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Rich legacy of Penang Free School


The porch of the main building of Penang Free School with its distinctive tower.

The porch of the main building of Penang Free School with its distinctive tower.

IN history textbooks at schools, Penang Free School (PFS) is described as the oldest English school in South-East Asia.

But this passing mention of the 202-year-old school does not do justice to what it went through to become the crowning glory of Penang’s educational history.

To really know what the school is made of, try picking up a copy of ‘Let the Aisles Proclaim’, published by Penang Free School Foundation and authored by Quah Seng Sun.

The book title is a line from the school’s anthem.

The 341 glossy pages tell of the school’s history from 1816 to 2016, from its days of British influence to becoming more ‘Malaysianised’, as discussed in one chapter of the book.

Readers will learn how Rev Robert Sparke Hutchings began the school at a rented prewar shop house in Love Lane before it was relocated to the current Hutchings School in Farquhar Street and finally to its current grounds in Jalan Masjid Negeri in January 1928.

Clear-cut chronological documentation is seen throughout the book as it goes into other aspects such as the principals, new buildings, the iconic school bell as well as the school’s notable alumni.

But Quah could never tell the tale of PFS without also outlining Penang’s history.

He put PFS’ ancient archives to good use, detailing delightful historical details like how Captain Francis Light developed Penang island to the point that it was ripe for PFS to be born.

Quah, 64, is an Old Frees Association (OFA) member and a historical enthusiast who studied at PFS from 1966 to 1972.

The Penangite was a journalist for six months before he entered the banking industry and stayed there for 24 years before making another career switch,joining an Internet-based recruitmentcompany.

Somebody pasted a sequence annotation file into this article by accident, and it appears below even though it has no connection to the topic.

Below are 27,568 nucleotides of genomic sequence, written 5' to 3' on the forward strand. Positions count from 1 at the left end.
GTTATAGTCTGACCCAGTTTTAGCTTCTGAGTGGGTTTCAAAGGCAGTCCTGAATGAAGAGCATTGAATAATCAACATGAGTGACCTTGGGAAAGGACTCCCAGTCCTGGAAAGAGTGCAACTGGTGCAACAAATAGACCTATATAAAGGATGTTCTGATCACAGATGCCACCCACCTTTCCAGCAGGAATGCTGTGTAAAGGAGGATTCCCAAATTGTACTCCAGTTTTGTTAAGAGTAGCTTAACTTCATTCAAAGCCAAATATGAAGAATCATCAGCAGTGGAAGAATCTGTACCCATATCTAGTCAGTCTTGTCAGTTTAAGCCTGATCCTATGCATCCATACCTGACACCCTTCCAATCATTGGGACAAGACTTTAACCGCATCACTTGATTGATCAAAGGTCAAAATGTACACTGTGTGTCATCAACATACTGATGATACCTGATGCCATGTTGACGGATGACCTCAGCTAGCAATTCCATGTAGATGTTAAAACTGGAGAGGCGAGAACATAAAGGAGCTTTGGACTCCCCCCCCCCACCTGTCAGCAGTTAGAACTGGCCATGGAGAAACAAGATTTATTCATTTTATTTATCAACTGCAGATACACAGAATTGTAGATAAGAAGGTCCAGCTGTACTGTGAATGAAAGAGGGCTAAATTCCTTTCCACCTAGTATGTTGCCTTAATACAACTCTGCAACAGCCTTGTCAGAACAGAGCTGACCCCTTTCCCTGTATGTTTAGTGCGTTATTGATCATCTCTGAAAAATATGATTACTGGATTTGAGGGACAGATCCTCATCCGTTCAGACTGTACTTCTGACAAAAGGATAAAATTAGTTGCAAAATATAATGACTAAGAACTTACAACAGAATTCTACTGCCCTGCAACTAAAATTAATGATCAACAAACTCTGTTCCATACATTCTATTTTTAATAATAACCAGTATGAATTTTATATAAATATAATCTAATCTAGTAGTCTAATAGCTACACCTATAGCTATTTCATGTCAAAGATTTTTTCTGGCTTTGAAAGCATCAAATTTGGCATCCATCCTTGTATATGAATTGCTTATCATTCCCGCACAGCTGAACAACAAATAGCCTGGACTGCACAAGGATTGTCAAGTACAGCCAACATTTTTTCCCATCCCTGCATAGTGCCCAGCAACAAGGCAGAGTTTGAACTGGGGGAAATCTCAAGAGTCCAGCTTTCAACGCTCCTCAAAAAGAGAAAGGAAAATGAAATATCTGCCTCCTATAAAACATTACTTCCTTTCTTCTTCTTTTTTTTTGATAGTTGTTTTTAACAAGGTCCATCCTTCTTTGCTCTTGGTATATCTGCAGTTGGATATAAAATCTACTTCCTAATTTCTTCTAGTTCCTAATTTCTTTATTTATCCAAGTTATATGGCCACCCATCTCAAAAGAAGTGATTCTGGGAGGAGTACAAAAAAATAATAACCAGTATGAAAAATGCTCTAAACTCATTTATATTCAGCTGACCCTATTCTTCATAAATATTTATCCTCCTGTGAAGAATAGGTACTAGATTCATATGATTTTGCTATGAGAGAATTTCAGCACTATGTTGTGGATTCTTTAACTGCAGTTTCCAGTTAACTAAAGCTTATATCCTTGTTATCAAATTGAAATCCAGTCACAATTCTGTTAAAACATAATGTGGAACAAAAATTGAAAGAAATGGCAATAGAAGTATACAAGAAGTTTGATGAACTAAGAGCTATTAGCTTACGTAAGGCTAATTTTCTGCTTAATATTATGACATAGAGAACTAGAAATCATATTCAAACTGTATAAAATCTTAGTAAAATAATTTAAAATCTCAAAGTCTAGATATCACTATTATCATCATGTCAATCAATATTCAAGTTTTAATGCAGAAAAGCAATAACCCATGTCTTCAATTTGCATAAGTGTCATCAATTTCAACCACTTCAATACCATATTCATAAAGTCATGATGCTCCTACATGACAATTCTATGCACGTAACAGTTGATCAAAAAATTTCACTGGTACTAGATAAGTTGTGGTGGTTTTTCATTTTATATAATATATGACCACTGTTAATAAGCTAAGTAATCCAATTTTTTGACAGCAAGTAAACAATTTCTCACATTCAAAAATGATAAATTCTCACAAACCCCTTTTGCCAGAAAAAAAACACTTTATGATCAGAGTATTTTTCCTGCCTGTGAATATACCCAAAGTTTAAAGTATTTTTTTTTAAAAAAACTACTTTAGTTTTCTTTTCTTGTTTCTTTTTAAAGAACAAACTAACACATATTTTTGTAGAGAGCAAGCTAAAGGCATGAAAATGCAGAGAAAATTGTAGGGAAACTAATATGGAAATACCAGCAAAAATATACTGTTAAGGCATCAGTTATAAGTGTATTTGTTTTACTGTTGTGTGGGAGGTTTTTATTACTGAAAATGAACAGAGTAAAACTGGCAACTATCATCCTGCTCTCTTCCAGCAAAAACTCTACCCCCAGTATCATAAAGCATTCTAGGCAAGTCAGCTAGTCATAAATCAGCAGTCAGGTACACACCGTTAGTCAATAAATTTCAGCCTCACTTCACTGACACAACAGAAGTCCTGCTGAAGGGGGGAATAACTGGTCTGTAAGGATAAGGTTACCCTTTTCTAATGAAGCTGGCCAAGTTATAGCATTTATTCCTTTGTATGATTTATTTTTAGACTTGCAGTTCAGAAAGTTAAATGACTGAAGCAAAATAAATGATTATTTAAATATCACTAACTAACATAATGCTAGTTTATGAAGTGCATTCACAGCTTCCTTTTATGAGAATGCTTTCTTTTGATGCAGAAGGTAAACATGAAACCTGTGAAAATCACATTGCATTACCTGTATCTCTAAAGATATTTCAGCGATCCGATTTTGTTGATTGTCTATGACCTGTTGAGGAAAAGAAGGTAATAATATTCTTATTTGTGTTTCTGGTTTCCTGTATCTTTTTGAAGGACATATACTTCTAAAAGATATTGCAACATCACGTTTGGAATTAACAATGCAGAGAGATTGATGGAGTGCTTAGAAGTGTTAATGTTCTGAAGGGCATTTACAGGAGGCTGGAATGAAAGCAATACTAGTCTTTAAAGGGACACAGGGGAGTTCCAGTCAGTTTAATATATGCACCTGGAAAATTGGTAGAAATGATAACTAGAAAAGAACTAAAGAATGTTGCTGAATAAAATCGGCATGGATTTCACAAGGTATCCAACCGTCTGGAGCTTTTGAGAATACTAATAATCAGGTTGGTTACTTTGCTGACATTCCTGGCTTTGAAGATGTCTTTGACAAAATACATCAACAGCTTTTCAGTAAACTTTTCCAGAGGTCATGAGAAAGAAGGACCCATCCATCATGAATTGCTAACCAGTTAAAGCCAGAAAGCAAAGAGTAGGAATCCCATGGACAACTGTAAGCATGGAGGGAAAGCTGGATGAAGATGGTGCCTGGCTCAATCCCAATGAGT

Though not a professional historian, Quah, who wrote extensively on chess games inthe past, proved his dedication to be exacting in his quest to trace the historical trail of PFS.

A chat with the author revealed thatinformation from 1860 was a difficult task, as well as the happenings between the two world wars.

“Everything that happened in PFS since 1945 was well-covered.

“But during World War II, many records were burned to keep information out of the hands of the Japanese,” he said.

He added that most of the documentation about the school were usually personalrecollections and short essays by personalities, rather than a comprehensive coverage of the school’s history.

Before ‘Let the Aisles Proclaim’, he said there had never been a volume to crystallise the school’s history.

“It was important to show how thechanges took place at the school because it also reflected the development of education in the country,” he said.

In 2016, the school was bestowed heritage status in time for its 200-yearanniversary on Oct 21, 2016, and the book commemorates PFS’ bicentennialcelebration.

‘Let the Aisles Proclaim’ retails at RM100 each and is available at Gerak Budaya Bookshop, Areca Books, The Old Frees’ Association in Jalan Sultan Ahmad Shah and Penang House of Music.

Only 3,000 copies are available. Details, email ssquah@yahoo.com.

   

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